Net and C#
.Microsoft's all-encompassing .NET strategy targets server-based applications that use standard Internet protocols, like Extended Meta Language (XML) and Simple Object Access Protocol (SOAP), to interact with clients. .NET servers are likely to support embedded devices. Some of these devices may also use .NET.
Microsoft's embedded .NET framework strategy is similar to other .NET announcements, such as the Car.NET Framework. The Car.NET specification addresses Car.NET devices and Car.NET servers. Car.NET services support communication between devices and servers.
The .NET frameworks are works in progress with the high end getting most of the development resources. The .NET framework handles a variety of languages with C# leading the pack.
The embedded .NET framework shrinks the server support so that it can be placed in more compact devices that use 1U Web servers. All .NET frameworks share a Common Language Runtime (CLR) and a virtual machine (VM) architecture that utilizes the Microsoft Intermediate Language (MSIL).
Such frameworks run on Windows operating-system platforms, including Windows CE and Embedded Windows NT. Cross-platform support is in the works, but its delivery is in the future.
The .NET framework defines an extensive set of services starting with the System name space, and a collection of class-based services. The classes are referred to as name spaces so that the environment has a hierarchical architecture.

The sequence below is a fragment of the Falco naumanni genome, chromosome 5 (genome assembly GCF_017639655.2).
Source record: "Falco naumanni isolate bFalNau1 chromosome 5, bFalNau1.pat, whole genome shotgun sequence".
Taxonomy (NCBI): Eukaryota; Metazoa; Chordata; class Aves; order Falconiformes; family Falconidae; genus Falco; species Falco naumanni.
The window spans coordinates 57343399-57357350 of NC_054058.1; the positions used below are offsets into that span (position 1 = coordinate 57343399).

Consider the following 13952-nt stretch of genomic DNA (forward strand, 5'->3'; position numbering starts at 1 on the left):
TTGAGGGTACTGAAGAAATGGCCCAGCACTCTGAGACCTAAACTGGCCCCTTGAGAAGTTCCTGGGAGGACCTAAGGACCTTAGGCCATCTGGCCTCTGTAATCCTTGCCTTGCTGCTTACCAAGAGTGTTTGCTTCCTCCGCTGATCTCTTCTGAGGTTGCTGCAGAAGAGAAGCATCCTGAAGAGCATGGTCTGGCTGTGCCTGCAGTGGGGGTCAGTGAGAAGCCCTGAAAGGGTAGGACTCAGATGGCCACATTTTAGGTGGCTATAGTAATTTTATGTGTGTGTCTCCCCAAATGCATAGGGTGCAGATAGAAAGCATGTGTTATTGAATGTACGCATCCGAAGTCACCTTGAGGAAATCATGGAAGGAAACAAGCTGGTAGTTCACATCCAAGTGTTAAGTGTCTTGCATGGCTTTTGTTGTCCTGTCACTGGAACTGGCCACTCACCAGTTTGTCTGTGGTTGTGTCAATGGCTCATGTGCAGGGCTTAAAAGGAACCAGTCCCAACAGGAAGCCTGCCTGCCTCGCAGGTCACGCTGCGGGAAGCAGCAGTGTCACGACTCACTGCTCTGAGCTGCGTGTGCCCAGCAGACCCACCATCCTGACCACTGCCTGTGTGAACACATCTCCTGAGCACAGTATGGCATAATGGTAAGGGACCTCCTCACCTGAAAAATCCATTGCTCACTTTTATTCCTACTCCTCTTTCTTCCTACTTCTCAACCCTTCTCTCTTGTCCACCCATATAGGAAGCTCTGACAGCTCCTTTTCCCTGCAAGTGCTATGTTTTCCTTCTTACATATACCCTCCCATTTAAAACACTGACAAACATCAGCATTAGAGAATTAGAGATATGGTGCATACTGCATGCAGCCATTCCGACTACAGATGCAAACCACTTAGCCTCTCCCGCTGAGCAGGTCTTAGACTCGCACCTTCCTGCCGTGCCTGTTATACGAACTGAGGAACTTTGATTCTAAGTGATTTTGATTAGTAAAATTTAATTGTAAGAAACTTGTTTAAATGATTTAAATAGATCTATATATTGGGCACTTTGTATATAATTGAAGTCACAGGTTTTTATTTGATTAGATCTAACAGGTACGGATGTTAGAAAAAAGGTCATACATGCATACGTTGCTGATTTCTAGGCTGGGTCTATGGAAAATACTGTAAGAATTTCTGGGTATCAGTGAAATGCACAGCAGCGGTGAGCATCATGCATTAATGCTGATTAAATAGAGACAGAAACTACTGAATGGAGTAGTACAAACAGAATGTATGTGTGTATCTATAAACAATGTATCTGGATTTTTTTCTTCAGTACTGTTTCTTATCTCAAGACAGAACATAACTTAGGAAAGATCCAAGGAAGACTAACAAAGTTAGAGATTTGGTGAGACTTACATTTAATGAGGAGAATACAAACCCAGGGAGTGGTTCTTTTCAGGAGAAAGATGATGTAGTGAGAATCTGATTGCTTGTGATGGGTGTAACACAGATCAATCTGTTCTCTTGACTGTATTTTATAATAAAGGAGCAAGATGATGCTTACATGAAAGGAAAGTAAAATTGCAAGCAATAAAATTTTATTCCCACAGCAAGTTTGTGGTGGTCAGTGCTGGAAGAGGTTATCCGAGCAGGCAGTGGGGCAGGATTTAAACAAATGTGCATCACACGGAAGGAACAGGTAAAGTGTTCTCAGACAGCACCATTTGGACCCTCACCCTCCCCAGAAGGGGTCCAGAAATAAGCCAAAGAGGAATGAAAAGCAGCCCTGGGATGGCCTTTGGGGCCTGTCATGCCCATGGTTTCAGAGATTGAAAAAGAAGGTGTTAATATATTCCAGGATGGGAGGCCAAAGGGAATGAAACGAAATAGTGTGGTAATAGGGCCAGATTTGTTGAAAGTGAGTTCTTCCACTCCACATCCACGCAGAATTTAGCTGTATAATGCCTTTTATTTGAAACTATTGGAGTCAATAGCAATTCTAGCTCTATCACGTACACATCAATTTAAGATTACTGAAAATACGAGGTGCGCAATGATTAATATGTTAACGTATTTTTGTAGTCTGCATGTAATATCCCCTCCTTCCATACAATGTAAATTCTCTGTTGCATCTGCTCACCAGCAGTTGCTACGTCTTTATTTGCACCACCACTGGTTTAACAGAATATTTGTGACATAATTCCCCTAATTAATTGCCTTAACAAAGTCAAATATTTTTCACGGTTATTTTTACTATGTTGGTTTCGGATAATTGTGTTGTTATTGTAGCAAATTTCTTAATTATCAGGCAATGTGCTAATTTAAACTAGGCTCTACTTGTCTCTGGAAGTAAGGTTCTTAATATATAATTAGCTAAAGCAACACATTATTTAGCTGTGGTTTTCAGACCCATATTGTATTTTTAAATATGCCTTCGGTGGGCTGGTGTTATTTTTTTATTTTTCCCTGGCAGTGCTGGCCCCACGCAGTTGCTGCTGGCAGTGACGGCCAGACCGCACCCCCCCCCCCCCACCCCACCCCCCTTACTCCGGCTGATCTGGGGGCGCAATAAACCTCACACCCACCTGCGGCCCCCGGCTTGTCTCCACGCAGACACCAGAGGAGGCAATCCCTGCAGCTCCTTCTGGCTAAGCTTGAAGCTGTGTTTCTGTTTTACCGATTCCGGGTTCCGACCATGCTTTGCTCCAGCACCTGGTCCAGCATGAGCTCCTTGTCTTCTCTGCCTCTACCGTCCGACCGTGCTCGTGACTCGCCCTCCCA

In addition to network, Web, and COM support, these services address details like authentication, security, and even version control. The embedded .NET framework will subset this massive collection of features. As with many .NET frameworks, the embedded side development is progressing but not yet fixed.
The .NET framework is more than just a collection of classes. The VM and CLR provide additional support, such as managed execution and data through the use of metadata associated with applications. The metadata allows the framework to utilize and manage .NET applications independent of the language in which they were written. Managed applications take advantage of .NET's garbage-collection support.
C# is used to highlight .NET and takes full advantage of the services provided by .NET. Existing languages like C++ can additionally be used with .NET, but often the ability to employ certain features requires more programming effort. For instance, C#'s support for COM is built-in and simple to use. Likewise, C# supports garbage collection. C# and other .NET languages also have access to native services from the underlying operating system.
Although it's not a proper subset, C# is patterned after C++. C# eliminates a lot of the complex features found in C++, such as multiple inheritance and pointers. It incorporates many features found in Java, including multiple interface support. C# isn't Java with C++ syntax, but it's close.
C#'s design is tied closely to .NET. The C# definition lacks features found in language definitions like Java, including multitasking services. Instead, these are features present in .NET. The C# standards proposal has been presented to ECMA, an international standards organization. It includes a stripped-down version of the .NET framework. This moves part but not all of the .NET framework into the public domain.
The .NET framework is gaining third-party support, but its premier development tool is Visual Studio.NET. This integrated development environment (IDE) is home to Microsoft .NET languages, such as C# and Visual Basic.